In many circumstances political scientists study binary dependent variables that have been measured with bias. For example, in surveys the strategic interests of actors can lead them to misrepresent an attitude or behavior to the surveyor in a non-random fashion. Data on terror or torture that are coded using media reports likely suffer from a similar bias related to factors such as freedom of the press in a country.
To give you an idea of what this new model allows one to do, consider the issue of self-reported infidelity between romantic partners. Using survey data, the reported rate of infidelity is about 13% of the sample. Yet common sense would suggest that this rate be higher, at least due to social desirability bias that would lead respondents who did in fact cheat lie about it to avoid the negative stigma. The split population logit model allows us to separate respondents’ rates of honesty and infidelity separately, as shown in the table excerpt from our paper. It shows for example that 41% of the sample likely cheated on their partner, but also that around three-quarters chose to lie about it when surveyed. Quite a difference from the 13% reported in the observed data.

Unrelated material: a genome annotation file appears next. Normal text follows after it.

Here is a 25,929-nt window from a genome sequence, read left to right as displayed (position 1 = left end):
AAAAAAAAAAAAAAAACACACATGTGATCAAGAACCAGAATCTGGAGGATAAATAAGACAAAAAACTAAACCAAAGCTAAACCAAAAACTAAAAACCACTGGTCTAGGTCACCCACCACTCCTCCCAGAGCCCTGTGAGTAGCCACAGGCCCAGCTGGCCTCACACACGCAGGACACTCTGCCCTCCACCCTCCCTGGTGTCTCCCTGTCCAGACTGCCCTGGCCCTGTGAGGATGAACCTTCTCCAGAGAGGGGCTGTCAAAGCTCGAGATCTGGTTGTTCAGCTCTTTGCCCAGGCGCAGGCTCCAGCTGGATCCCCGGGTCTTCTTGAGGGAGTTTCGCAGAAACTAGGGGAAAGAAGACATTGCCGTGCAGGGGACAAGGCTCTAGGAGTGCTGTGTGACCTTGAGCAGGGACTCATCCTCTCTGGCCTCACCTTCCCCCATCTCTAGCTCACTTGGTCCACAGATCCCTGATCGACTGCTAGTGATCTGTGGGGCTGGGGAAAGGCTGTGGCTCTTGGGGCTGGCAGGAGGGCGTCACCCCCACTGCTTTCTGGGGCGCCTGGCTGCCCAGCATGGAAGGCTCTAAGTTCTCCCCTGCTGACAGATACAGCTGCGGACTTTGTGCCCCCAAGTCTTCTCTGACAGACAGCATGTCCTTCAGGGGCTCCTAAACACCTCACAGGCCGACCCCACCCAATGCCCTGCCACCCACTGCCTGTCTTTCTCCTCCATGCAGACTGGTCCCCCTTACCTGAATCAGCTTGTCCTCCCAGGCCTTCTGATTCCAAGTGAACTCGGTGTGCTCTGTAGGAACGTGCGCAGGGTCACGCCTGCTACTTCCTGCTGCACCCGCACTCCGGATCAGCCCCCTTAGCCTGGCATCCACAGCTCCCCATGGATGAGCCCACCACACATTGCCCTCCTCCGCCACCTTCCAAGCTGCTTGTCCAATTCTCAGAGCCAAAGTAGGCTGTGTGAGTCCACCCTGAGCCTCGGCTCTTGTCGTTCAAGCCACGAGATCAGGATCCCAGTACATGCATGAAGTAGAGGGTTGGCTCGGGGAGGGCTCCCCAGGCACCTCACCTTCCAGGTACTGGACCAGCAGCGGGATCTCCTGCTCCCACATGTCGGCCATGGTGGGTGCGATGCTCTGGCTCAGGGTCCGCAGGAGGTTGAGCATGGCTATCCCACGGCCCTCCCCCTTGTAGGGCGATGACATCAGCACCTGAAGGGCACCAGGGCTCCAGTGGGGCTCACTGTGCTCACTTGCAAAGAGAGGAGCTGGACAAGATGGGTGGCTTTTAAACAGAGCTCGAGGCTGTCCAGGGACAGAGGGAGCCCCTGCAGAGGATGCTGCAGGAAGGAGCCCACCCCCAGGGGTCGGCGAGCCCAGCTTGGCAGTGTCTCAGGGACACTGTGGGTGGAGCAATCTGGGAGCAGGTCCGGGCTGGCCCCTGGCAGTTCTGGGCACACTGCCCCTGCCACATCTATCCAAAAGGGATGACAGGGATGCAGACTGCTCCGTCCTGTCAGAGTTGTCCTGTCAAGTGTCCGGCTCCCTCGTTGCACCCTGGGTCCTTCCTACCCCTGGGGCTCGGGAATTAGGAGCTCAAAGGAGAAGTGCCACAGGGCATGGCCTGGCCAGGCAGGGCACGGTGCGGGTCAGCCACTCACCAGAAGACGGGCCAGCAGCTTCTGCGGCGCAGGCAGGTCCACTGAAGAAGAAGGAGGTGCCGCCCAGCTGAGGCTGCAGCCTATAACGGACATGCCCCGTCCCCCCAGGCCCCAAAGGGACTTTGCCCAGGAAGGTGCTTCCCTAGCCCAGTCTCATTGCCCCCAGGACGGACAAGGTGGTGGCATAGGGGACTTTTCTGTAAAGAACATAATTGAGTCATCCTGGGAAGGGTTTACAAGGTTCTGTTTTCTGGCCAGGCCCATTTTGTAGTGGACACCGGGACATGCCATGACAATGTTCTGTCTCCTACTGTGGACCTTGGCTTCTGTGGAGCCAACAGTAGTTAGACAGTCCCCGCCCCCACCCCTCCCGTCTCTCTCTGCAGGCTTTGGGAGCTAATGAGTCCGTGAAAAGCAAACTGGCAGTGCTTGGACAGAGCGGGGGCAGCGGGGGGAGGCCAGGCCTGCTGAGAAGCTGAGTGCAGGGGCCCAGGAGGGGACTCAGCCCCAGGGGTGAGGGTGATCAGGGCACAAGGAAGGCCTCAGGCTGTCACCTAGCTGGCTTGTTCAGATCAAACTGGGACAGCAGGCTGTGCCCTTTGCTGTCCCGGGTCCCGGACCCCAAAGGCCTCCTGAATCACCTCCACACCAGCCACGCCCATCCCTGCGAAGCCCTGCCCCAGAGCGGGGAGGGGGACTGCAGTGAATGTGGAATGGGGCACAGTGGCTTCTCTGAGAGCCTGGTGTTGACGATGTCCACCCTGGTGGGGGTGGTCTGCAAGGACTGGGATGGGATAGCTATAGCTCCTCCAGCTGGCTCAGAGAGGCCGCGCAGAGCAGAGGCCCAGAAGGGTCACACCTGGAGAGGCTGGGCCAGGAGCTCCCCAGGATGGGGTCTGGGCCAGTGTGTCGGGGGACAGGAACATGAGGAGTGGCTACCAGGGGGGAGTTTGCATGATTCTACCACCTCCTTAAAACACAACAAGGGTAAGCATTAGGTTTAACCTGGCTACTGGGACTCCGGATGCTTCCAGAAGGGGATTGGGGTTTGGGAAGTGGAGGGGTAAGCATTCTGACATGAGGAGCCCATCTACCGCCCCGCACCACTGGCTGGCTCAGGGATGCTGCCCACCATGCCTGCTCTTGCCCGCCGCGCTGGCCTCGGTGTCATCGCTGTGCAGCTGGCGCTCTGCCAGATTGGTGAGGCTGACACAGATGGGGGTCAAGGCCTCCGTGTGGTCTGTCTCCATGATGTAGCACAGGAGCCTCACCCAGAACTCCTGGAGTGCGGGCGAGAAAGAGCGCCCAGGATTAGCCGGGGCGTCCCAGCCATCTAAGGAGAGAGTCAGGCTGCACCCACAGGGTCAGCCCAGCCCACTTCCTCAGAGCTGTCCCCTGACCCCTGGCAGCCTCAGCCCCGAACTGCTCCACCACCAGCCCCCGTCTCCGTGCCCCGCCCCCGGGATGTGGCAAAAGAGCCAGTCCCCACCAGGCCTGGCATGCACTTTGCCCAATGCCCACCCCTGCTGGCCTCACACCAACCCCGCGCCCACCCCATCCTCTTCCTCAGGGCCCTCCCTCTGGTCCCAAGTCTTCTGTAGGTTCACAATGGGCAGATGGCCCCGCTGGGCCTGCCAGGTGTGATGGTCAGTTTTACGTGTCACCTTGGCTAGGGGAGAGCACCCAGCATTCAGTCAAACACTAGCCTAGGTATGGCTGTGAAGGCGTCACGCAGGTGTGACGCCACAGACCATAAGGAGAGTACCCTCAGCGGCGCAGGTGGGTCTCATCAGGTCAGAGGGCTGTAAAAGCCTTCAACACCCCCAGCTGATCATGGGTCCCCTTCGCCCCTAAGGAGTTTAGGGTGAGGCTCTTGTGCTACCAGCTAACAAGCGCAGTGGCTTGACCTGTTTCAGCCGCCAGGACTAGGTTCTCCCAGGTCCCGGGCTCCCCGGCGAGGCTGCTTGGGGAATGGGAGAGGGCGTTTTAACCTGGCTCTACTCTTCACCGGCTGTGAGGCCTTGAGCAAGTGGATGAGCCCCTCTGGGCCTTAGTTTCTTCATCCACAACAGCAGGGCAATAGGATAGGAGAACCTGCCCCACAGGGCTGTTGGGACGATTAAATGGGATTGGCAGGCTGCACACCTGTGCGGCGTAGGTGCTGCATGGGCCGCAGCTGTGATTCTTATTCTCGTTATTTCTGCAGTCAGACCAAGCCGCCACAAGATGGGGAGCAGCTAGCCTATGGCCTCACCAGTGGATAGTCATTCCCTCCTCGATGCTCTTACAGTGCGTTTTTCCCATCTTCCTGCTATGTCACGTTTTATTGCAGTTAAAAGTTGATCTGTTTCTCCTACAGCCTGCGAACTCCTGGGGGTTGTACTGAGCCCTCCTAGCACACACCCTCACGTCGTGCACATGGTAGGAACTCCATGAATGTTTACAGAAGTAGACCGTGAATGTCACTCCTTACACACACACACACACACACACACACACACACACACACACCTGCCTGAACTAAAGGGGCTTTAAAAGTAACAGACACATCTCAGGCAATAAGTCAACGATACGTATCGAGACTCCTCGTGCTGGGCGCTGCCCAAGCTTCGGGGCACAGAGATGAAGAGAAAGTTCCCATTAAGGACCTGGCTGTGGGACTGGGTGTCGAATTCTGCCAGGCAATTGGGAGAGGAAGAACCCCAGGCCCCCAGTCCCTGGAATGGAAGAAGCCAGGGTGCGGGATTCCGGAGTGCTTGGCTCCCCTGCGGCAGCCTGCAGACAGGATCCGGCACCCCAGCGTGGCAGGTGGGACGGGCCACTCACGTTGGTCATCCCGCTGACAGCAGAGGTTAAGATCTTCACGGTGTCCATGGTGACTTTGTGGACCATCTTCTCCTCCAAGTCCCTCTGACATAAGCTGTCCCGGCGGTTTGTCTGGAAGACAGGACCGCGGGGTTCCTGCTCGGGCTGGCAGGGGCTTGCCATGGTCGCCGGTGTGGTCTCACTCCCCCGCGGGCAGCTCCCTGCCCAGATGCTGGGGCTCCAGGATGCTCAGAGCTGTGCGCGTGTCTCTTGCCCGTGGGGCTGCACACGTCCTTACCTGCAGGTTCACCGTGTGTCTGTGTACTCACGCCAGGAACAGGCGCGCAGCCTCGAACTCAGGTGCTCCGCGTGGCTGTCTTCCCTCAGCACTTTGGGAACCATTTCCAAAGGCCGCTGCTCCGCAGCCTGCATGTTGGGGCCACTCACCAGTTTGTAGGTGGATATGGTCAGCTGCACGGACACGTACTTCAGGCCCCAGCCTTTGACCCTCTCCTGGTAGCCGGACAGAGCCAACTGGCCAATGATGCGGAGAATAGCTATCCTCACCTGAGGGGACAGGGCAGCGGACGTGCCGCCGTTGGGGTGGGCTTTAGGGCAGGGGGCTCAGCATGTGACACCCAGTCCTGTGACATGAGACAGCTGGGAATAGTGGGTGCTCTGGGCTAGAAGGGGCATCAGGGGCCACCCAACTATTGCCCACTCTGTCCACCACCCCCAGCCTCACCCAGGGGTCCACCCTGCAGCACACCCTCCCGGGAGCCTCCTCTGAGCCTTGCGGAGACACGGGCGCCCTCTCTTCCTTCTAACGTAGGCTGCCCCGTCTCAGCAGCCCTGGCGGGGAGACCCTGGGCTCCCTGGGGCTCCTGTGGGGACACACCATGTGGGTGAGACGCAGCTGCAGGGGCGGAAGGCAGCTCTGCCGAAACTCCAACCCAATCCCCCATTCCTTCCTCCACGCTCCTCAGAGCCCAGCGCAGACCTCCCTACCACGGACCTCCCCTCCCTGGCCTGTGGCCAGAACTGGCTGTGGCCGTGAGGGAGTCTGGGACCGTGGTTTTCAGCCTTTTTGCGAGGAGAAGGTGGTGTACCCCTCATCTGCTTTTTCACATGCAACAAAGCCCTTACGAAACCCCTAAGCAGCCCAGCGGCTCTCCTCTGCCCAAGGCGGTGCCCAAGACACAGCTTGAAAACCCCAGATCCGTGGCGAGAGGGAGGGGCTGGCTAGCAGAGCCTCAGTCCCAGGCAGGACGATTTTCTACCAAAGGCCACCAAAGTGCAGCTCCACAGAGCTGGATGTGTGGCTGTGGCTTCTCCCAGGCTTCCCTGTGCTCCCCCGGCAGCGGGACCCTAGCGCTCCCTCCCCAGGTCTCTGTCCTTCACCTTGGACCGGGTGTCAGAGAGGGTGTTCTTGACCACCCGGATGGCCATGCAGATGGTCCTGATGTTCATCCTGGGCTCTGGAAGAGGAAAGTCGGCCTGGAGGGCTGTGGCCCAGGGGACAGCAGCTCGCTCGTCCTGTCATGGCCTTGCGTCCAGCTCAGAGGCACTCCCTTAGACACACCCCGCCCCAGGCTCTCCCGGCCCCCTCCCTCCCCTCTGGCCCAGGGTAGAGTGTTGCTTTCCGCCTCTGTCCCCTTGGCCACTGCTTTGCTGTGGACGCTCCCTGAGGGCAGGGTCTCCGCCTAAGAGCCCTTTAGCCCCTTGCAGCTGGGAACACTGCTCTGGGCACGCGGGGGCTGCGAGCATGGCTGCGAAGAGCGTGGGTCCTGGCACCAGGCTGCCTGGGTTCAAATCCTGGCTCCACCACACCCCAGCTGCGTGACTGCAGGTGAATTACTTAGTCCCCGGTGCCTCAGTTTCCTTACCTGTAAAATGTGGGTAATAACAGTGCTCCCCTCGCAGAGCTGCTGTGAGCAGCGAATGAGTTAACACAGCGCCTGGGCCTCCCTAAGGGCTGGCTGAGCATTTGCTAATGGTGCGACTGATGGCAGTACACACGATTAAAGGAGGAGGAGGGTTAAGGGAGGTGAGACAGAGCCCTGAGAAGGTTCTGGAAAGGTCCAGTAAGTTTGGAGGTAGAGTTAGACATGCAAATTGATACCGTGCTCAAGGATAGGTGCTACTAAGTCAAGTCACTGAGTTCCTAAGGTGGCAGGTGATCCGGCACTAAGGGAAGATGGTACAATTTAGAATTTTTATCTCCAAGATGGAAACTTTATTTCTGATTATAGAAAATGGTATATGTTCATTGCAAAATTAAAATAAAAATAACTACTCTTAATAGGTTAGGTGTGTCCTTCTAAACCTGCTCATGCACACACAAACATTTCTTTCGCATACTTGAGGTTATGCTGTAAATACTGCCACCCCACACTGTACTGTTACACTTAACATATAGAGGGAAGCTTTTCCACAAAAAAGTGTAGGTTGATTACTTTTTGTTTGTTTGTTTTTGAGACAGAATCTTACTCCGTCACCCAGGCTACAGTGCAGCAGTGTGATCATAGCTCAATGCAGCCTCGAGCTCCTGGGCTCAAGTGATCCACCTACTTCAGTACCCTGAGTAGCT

Here are replication files for the simulations we used to evaluate our estimator and replication files for the infidelity example. The simulations were run through Florida State University High Performance Computing.
Paper to follow in a few weeks.